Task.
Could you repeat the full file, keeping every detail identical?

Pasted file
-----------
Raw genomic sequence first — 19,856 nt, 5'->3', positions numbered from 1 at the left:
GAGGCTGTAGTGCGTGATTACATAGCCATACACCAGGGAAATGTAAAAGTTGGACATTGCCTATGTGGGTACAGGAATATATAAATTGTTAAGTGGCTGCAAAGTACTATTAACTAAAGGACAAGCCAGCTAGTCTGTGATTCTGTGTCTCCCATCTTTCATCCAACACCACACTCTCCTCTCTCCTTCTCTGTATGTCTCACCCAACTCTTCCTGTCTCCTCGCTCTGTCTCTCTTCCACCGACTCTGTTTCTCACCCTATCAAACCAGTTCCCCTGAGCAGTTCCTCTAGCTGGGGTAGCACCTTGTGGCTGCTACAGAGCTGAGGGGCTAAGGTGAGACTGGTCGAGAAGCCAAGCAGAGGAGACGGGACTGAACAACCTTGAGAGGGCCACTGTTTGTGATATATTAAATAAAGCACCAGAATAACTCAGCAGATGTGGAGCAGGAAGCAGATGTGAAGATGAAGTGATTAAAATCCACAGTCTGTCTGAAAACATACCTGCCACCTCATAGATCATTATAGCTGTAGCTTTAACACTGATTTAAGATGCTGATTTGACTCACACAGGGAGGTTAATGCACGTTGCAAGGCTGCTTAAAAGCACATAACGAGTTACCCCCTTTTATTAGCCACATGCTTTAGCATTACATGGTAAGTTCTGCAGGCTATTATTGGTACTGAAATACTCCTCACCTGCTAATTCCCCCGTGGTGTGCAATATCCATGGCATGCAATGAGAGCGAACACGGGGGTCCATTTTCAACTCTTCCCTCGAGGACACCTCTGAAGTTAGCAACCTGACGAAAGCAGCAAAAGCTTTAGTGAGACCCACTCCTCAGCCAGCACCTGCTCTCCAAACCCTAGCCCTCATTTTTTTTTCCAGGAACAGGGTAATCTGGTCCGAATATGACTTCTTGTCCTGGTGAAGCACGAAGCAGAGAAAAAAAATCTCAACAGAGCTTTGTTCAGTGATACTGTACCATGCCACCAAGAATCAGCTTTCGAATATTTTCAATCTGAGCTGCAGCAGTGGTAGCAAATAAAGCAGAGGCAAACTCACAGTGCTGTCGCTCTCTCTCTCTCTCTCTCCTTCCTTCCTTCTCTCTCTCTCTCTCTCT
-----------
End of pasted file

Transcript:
Raw genomic sequence first — 19,856 nt, 5'->3', positions numbered from 1 at the left:
GAGGCTGTAGTGCGTGATTACATAGCCATACACCAGGGAAATGTAAAAGTTGGACATTGCCTATGTGGGTACAGGAATATATAAATTGTTAAGTGGCTGCAAAGTACTATTAACTAAAGGACAAGCCAGCTAGTCTGTGATTCTGTGTCTCCCATCTTTCATCCAACACCACACTCTCCTCTCTCCTTCTCTGTATGTCTCACCCAACTCTTCCTGTCTCCTCGCTCTGTCTCTCTTCCACCGACTCTGTTTCTCACCCTATCAAACCAGTTCCCCTGAGCAGTTCCTCTAGCTGGGGTAGCACCTTGTGGCTGCTACAGAGCTGAGGGGCTAAGGTGAGACTGGTCGAGAAGCCAAGCAGAGGAGACGGGACTGAACAACCTTGAGAGGGCCACTGTTTGTGATATATTAAATAAAGCACCAGAATAACTCAGCAGATGTGGAGCAGGAAGCAGATGTGAAGATGAAGTGATTAAAATCCACAGTCTGTCTGAAAACATACCTGCCACCTCATAGATCATTATAGCTGTAGCTTTAACACTGATTTAAGATGCTGATTTGACTCACACAGGGAGGTTAATGCACGTTGCAAGGCTGCTTAAAAGCACATAACGAGTTACCCCCTTTTATTAGCCACATGCTTTAGCATTACATGGTAAGTTCTGCAGGCTATTATTGGTACTGAAATACTCCTCACCTGCTAATTCCCCCGTGGTGTGCAATATCCATGGCATGCAATGAGAGCGAACACGGGGGTCCATTTTCAACTCTTCCCTCGAGGACACCTCTGAAGTTAGCAACCTGACGAAAGCAGCAAAAGCTTTAGTGAGACCCACTCCTCAGCCAGCACCTGCTCTCCAAACCCTAGCCCTCATTTTTTTTTCCAGGAACAGGGTAATCTGGTCCGAATATGACTTCTTGTCCTGGTGAAGCACGAAGCAGAGAAAAAAAATCTCAACAGAGCTTTGTTCAGTGATACTGTACCATGCCACCAAGAATCAGCTTTCGAATATTTTCAATCTGAGCTGCAGCAGTGGTAGCAAATAAAGCAGAGGCAAACTCACAGTGCTGTCGCTCTCTCTCTCTCTCTCTCCTTCCTTCCTTCTCTCTCTCTCTCTCTCT